deutsche-und-japaner__Studioportrait_1

Deutsche & Japaner is a talented Mannheim-based design and communication studio. The four designers (Moritz Firchow, David Wolpert, Ina Yamaguchi and Julian Zimmermann) work on various disciplines such as graphic design, product design, or scenography. Awarded several times, they developed the studio after the creation of the excellent arcademi.com website. They talk to us about some of their projects and their approach of design.
Update 29.06 : We are proud to say that this post is our hundredth interview.

……………………………

Hello Deutsche & Japaner, how are you?

Fine, thank you very much. And you?

Fine thanks. Who are the designers behind Deutsche & Japaner?

We are: Moritz Firchow, David Wolpert, Ina Yamaguchi, Julian Zimmermann.

How did you come to start up the studio?

Actually D&J was built as a consequence of developing arcademi.com. While working together on the blog, Ina Yamaguchi and Moritz Firchow soon faced new projects as for example a shop concept in Zurich, Switzerland. As these very first tasks demanded a skill set including graphic and product design, the next steps were obvious that each of us took care of one of these fields. Meeting all kinds of different requests and wishes, D&J tooks an early chance of redefining things as we were joined by David Wolpert and Julian Zimmermann directly from university.

What do you like about your working and your living place?

The perfect working situation always is, when we have the feeling of understanding the whole idea behind the client immediately, being birds of a feather and wanting to push things over the top. This works best if a client is willing to be surprised and has a general sense of curiosity. So much for the joy in client work. Generally we all love the fact of facing new experiences with every task, from different contexts to productions and materials. Our living place : That is a hard question, we all love the city and the area, although some of us come from different places and have spent time in other cities. As always, there are advantages and disadvantages, but we currently feel very comfortable here in Mannheim.

What is your experience and approach to design?

We like to understand design in a lively way, developing through different media. A concept of trying to create a sort of pool of elements, maybe the idea of a distinguished wardrobe in comparison to a closet of uniforms. Stiff manuals can limit the message, sometimes even to a degree of lacking contemporariness. It’s not about propagating anarchist design, rules can be precious, but approaching every medium and task with its own focus and escaping a dogmatic system can make sense. A profound understanding for the client and his efforts is a clear requirement for fitting uniquely to a certain image and context.

You did a series of handcrafted items with your “A Darling Accessory” project. What are your interests in fashion and product design ?

First of all these series are ongoing, there will be new accessories coming up very now and then. When things come to design, being a designer, one has a natural sense for contemporary design, apart from the discipline. I mean, how could we be designing expressions on paper or communicating an image on a website, while not knowing about certain codes. So fashion and products are everyday surroundings, a great joy, always interesting always changing fast and classy at the same time.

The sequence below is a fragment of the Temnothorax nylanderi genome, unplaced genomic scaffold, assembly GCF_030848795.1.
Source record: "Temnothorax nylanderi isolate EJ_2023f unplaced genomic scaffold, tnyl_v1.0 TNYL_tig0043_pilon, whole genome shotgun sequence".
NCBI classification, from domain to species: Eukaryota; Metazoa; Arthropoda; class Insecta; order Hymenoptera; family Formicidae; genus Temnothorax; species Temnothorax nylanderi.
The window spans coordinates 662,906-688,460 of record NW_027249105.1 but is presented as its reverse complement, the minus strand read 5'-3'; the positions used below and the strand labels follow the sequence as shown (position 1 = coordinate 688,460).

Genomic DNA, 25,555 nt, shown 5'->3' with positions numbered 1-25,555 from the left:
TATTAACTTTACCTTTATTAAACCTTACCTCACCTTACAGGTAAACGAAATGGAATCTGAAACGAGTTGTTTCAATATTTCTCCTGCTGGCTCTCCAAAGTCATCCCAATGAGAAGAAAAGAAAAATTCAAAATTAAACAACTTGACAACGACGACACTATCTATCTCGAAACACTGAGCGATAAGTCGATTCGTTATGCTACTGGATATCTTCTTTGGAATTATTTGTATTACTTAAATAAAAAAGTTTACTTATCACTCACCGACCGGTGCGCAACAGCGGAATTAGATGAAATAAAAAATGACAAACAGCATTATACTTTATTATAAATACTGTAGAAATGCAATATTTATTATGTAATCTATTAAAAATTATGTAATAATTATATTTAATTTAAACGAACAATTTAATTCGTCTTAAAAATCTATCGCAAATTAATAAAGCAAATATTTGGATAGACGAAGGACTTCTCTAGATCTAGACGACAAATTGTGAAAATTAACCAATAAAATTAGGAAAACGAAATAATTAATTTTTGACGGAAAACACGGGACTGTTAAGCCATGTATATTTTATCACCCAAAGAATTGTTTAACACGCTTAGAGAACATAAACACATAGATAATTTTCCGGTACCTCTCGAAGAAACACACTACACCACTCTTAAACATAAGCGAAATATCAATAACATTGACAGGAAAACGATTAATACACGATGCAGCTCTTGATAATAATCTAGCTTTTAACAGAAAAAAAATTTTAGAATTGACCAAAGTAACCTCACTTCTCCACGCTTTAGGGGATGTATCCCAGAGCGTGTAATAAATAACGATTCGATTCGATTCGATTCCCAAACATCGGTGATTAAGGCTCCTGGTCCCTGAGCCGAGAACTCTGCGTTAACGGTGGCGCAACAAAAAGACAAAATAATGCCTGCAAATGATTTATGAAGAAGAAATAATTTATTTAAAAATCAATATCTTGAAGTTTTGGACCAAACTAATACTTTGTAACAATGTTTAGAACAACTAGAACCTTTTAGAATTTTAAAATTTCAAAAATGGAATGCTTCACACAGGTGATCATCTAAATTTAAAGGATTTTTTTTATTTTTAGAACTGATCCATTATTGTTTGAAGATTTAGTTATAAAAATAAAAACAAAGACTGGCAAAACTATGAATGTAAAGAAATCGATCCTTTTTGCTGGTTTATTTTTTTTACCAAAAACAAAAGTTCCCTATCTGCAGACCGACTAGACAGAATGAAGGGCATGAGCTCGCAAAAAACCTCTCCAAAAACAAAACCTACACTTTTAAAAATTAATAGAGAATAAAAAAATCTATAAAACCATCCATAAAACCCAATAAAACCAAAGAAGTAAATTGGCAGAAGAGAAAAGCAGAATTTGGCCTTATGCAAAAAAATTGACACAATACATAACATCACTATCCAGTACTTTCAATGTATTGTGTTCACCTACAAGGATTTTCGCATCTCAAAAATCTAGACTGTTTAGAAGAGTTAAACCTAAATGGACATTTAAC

You worked on various disciplines like scenography, product design, branding and art direction. How do you process in your work?

We always try to use the force of our team and the different skills of everyone. In the beginning of a project everybody participate with ideas and concepts. Because of the totally different backgrounds of each of us the approaches differ as well very much. We enjoy this creative variety which is the base of unusual and innovative solutions. The rest of the project is executed by a small team which fits best to the task. We probably think that’s not very different to any other studio.

Is there any designer or movement you appreciate a lot?

Oh there is so many people we love and admire, I guess mentioning a few would definitely lead to neglecting others and feeling bad and incomplete.

Which advice would you give to the next generation of designers?

Seriously, we feel more like receiving advices and still learning from mistakes while developing, but if you want an answer it would be, not to hustle folks, take your time and love whatever happens, every little step is important. Actually a quote comes to my mind that matches perfectly: work hard, have fun, no drama.

Which books are on your bedside table?

On all of ours? Let’s lie and stick to Art Book Fair Basel’s comment, “I never read”.

The last word …

Thank you ligature and biggie smalls for mayor!

……………………………

>   deutscheundjapaner.com

Interview : Dennis Moya & Tiffany Baehler – 06.13

All the pictures are ©Deutsche & Japaner.
(Jay-Z : creative direction Willo Perron & Associates / Christina Romowa : Collaboration with Marcel Kamps / Automne : Collaboration with Amos Fricke)

deutsche_japaner_ada

deutsche-und-japaner_nike_2

deutsche-und-japaner_christina-romowa_1 deutsche-und-japaner_christina-romowa_2 deutsche-und-japaner_christina-romowa_3 deutsche-und-japaner_christina-romowa_4 deutsche-und-japaner_depotbaselmag_1 deutsche-und-japaner_depotbaselmag_2 deutsche-und-japaner_depotbaselmag_3 deutsche-und-japaner_depotbaselmag_4 deutsche-und-japaner_depotbaselmanifest_1 deutsche-und-japaner_depotbaselmanifest_2deutsche-und-japaner_automne_1 deutsche-und-japaner_automne_2 deutsche-und-japaner_jayz_2 deutsche-und-japaner_nike_1 deutsche-und-japaner_nike_3